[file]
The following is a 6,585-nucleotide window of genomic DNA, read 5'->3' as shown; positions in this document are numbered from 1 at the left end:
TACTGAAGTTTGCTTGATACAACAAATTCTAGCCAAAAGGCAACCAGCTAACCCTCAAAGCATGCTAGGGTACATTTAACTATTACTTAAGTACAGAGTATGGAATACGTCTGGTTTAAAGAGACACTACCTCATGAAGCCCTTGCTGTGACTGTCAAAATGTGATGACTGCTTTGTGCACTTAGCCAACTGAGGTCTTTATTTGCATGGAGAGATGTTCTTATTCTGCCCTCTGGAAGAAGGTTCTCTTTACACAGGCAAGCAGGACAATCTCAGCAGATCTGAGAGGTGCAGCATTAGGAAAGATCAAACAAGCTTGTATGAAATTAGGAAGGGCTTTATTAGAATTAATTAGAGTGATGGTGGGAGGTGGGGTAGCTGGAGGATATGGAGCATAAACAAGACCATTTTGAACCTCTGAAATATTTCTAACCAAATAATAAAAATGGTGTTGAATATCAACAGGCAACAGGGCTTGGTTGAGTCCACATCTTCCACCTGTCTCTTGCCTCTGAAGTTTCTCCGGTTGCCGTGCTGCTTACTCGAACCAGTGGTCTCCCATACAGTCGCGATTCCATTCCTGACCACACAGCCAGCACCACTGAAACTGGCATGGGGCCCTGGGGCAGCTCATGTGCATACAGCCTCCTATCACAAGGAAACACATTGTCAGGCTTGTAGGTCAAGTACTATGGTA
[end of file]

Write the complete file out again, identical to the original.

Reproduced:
The following is a 6,585-nucleotide window of genomic DNA, read 5'->3' as shown; positions in this document are numbered from 1 at the left end:
TACTGAAGTTTGCTTGATACAACAAATTCTAGCCAAAAGGCAACCAGCTAACCCTCAAAGCATGCTAGGGTACATTTAACTATTACTTAAGTACAGAGTATGGAATACGTCTGGTTTAAAGAGACACTACCTCATGAAGCCCTTGCTGTGACTGTCAAAATGTGATGACTGCTTTGTGCACTTAGCCAACTGAGGTCTTTATTTGCATGGAGAGATGTTCTTATTCTGCCCTCTGGAAGAAGGTTCTCTTTACACAGGCAAGCAGGACAATCTCAGCAGATCTGAGAGGTGCAGCATTAGGAAAGATCAAACAAGCTTGTATGAAATTAGGAAGGGCTTTATTAGAATTAATTAGAGTGATGGTGGGAGGTGGGGTAGCTGGAGGATATGGAGCATAAACAAGACCATTTTGAACCTCTGAAATATTTCTAACCAAATAATAAAAATGGTGTTGAATATCAACAGGCAACAGGGCTTGGTTGAGTCCACATCTTCCACCTGTCTCTTGCCTCTGAAGTTTCTCCGGTTGCCGTGCTGCTTACTCGAACCAGTGGTCTCCCATACAGTCGCGATTCCATTCCTGACCACACAGCCAGCACCACTGAAACTGGCATGGGGCCCTGGGGCAGCTCATGTGCATACAGCCTCCTATCACAAGGAAACACATTGTCAGGCTTGTAGGTCAAGTACTATGGTA